Capital Commentary is the weekly current-affairs publication of CPJ, written to encourage the pursuit of public justice.

In Memoriam: Christ's Call to Service

Senator Mark O. Hatfield


August 12, 2011
by Senator Mark O. Hatfield

Mark O. Hatfield, a former U.S. Senator (R-OR) and Governor of Oregon, died on August 7 at the age of 89. He delivered “Christ’s Call to Service” as the keynote address at the first major conference of the Association for Public Justice (now the Center for Public Justice) in 1977, held in Sioux Center, Iowa. Excerpted below, it was published in essay form by the Center for Public Justice in Confessing Christ and Doing Politics (1982).

I have sensed for many years that we in the North American evangelical community have had a burning question put to us. What do we do with our political responsibility?  Many have felt that political activity is beyond the scope of appropriate Christian involvement.  I have frequently been asked by other Christians how I could retain my faith and still be a politician.  There has been a general tendency to believe that faith is non-political and that the two realms are totally incompatible.

But today among the same circles there is a growing consensus, a reawakening perhaps, that Christian political and social involvement should be a part of our natural witness.  This new awareness of the integration of our faith with our political, economic, and social life is helping us to recover the wholeness of the biblical message.

The further question remains, however, of how, exactly, that Christian responsibility is to be exercised.  What should be the shape of the Christian witness to the state? On this issue, a variety of views are being explored, tested, and debated, both theologically and practically.  For our present purposes, we may ascribe righteousness as far as motives are concerned to the entire spectrum of action.  The method, the shape, the scope, and the purpose of Christian political activity is the issue demanding our attention.

This witness, as I see it, must begin with the fact that the Christian is called to live according to a kingdom whose reign and reality has not yet been accepted by society at large.  The heart of our political witness must be rooted in our faithfulness to the kingdom proclaimed by our Lord.  The vision of that kingdom places us at odds with the prevailing values of our society.

The gospel accounts reveal Christ’s persistent exposure of the shortcomings of the prevailing systems of his day.  For Christ, the problems of injustice and the lack of social righteousness were at the very heart of the problem.  The values upon which the existing institutions and political movements were based were the desire for power and domination, the quest for money, and the lure of prestige and recognition.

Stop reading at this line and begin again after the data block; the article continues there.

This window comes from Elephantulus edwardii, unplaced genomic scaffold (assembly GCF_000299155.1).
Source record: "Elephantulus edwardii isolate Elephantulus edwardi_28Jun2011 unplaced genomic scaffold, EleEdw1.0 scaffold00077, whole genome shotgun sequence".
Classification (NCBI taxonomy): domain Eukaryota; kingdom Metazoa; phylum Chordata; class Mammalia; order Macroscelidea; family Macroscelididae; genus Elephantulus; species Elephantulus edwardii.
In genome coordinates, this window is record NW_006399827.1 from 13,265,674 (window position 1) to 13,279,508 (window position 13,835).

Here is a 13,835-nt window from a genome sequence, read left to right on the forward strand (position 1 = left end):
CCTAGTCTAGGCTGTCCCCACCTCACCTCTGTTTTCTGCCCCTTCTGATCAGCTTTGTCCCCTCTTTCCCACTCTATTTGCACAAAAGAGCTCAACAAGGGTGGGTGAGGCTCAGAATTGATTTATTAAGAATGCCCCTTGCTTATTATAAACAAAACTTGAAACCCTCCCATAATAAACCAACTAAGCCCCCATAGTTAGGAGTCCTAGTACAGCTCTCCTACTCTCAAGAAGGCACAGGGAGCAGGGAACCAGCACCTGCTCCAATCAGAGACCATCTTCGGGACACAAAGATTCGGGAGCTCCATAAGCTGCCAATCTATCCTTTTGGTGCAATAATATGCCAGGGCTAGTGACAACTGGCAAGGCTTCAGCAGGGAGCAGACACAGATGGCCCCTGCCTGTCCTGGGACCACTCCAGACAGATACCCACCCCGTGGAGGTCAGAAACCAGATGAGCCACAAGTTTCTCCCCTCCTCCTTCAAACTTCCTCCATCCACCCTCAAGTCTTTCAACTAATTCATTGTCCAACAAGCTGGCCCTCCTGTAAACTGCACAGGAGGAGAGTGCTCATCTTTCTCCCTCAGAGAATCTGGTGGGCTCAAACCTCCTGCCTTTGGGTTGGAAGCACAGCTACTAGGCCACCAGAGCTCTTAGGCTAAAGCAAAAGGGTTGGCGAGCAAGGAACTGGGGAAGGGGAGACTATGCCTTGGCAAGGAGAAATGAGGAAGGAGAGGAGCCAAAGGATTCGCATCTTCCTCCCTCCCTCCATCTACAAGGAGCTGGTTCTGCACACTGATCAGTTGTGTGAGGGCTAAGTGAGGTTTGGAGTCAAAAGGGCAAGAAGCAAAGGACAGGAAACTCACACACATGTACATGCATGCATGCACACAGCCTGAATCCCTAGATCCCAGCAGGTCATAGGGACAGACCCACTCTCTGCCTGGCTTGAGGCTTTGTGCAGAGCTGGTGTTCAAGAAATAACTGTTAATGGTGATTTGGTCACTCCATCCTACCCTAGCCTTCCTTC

We must not suppose that Christ was apolitical.  The truth is that our Lord set forth a hope for social and political renewal, for achieving God’s purposes and standards of justice, which was far more radical in its dimensions than any of the movements of His time.

Our Christian witness to the state must begin by reestablishing, in our own life as God’s people, that quality which gives genuine witness to the kingdom.  Our standard is never one of withdrawal, but rather one of pointed, courageous, and sacrificial interest and penetration into all passages of the world.  Through the record of biblical history, God has worked to achieve His purposes for all the world by calling out a people to be faithful to Him, and then calling them to pour out their lives for the purposes of God’s justice, of His love for all of humanity.

Of course if one temptation is to withdraw from the world, the opposite one is to take part in the world’s systems uncritically, playing by their rules, their standards, in order to work for God’s purposes.  Again, the Bible gives us a different word of counsel.  We are to be in the world, but that is not to be mistaken for being like the world, captive ourselves to its myths, idols, and gods, absorbed by its system of thought, power, and life.

—Mark O. Hatfield served thirty years in the United States Senate and for two terms as Governor of Oregon. The full text of his essay is available here. 

The foundational essay collection, Confessing Christ and Doing Politics, is available for a special price of $6 (includes shipping), in our online bookstore. Please note that the appearance of the text is vintage first-edition with yellowed pages.  In addition to "Christ's Call to Service" by Senator Mark O. Hatfield, the collection features essays on "Public Justice and True Tolerance" and "Christian Action and the Coming of God's Kingdom" by Jim Skillen, Rockne McCarthy's essay on "American Civil Religion", Joel Nederhood on "God's Will and America's Destiny", Gordon Spykman on "Beyond Words to Action", and Bernard Zylstra on "The Bible, Justice, and the State". 





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Capital Commentary is a weekly current-affairs publication of the Center for Public Justice. Published since 1996, it is written to encourage the pursuit of justice. Commentaries do not necessarily represent an official position of the Center for Public Justice but are intended to help advance discussion. Articles, with attribution, may be republished according to our publishing guidelines.”